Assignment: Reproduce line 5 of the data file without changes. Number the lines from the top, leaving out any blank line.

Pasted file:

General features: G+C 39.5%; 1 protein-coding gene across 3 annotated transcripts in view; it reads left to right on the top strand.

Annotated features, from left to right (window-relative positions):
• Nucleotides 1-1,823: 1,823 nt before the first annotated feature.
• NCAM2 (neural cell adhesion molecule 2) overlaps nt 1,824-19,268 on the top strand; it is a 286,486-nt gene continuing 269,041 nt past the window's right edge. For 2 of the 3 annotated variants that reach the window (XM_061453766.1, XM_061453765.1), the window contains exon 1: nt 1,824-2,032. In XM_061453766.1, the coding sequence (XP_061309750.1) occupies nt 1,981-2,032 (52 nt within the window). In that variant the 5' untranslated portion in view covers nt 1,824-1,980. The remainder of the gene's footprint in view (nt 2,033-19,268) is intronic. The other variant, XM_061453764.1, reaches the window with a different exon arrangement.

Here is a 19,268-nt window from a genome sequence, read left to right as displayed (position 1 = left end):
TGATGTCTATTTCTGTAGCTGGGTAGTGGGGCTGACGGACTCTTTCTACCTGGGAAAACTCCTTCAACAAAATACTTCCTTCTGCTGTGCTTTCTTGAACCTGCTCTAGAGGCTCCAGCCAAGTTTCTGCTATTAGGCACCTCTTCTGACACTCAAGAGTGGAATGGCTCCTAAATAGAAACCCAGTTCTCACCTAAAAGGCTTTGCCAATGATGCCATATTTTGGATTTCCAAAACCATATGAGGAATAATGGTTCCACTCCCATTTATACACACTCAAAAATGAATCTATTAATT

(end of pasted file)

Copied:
Here is a 19,268-nt window from a genome sequence, read left to right as displayed (position 1 = left end):